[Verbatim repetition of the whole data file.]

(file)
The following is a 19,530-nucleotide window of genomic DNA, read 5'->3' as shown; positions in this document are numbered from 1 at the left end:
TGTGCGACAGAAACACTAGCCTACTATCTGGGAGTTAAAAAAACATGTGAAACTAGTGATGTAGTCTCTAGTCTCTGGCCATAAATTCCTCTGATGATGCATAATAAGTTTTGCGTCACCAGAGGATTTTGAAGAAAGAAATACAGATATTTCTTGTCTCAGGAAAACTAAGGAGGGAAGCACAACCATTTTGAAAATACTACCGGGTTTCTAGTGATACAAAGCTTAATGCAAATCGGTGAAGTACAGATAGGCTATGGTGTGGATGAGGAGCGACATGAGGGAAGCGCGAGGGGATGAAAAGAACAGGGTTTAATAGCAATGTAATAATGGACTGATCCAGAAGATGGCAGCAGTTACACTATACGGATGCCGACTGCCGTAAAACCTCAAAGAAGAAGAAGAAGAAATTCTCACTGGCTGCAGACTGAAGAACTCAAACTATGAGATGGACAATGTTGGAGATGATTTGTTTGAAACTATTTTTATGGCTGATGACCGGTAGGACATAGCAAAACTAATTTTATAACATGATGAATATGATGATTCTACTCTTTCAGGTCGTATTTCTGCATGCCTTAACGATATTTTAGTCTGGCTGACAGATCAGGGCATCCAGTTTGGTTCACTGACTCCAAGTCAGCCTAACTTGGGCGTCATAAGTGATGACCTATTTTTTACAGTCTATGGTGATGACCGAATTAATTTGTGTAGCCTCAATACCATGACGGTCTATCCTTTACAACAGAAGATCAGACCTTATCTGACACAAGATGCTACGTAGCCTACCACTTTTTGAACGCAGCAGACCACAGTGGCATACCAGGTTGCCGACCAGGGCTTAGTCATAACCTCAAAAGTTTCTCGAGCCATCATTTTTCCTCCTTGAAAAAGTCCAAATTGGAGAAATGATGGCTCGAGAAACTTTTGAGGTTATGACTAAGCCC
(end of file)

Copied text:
The following is a 19,530-nucleotide window of genomic DNA, read 5'->3' as shown; positions in this document are numbered from 1 at the left end:
TGTGCGACAGAAACACTAGCCTACTATCTGGGAGTTAAAAAAACATGTGAAACTAGTGATGTAGTCTCTAGTCTCTGGCCATAAATTCCTCTGATGATGCATAATAAGTTTTGCGTCACCAGAGGATTTTGAAGAAAGAAATACAGATATTTCTTGTCTCAGGAAAACTAAGGAGGGAAGCACAACCATTTTGAAAATACTACCGGGTTTCTAGTGATACAAAGCTTAATGCAAATCGGTGAAGTACAGATAGGCTATGGTGTGGATGAGGAGCGACATGAGGGAAGCGCGAGGGGATGAAAAGAACAGGGTTTAATAGCAATGTAATAATGGACTGATCCAGAAGATGGCAGCAGTTACACTATACGGATGCCGACTGCCGTAAAACCTCAAAGAAGAAGAAGAAGAAATTCTCACTGGCTGCAGACTGAAGAACTCAAACTATGAGATGGACAATGTTGGAGATGATTTGTTTGAAACTATTTTTATGGCTGATGACCGGTAGGACATAGCAAAACTAATTTTATAACATGATGAATATGATGATTCTACTCTTTCAGGTCGTATTTCTGCATGCCTTAACGATATTTTAGTCTGGCTGACAGATCAGGGCATCCAGTTTGGTTCACTGACTCCAAGTCAGCCTAACTTGGGCGTCATAAGTGATGACCTATTTTTTACAGTCTATGGTGATGACCGAATTAATTTGTGTAGCCTCAATACCATGACGGTCTATCCTTTACAACAGAAGATCAGACCTTATCTGACACAAGATGCTACGTAGCCTACCACTTTTTGAACGCAGCAGACCACAGTGGCATACCAGGTTGCCGACCAGGGCTTAGTCATAACCTCAAAAGTTTCTCGAGCCATCATTTTTCCTCCTTGAAAAAGTCCAAATTGGAGAAATGATGGCTCGAGAAACTTTTGAGGTTATGACTAAGCCC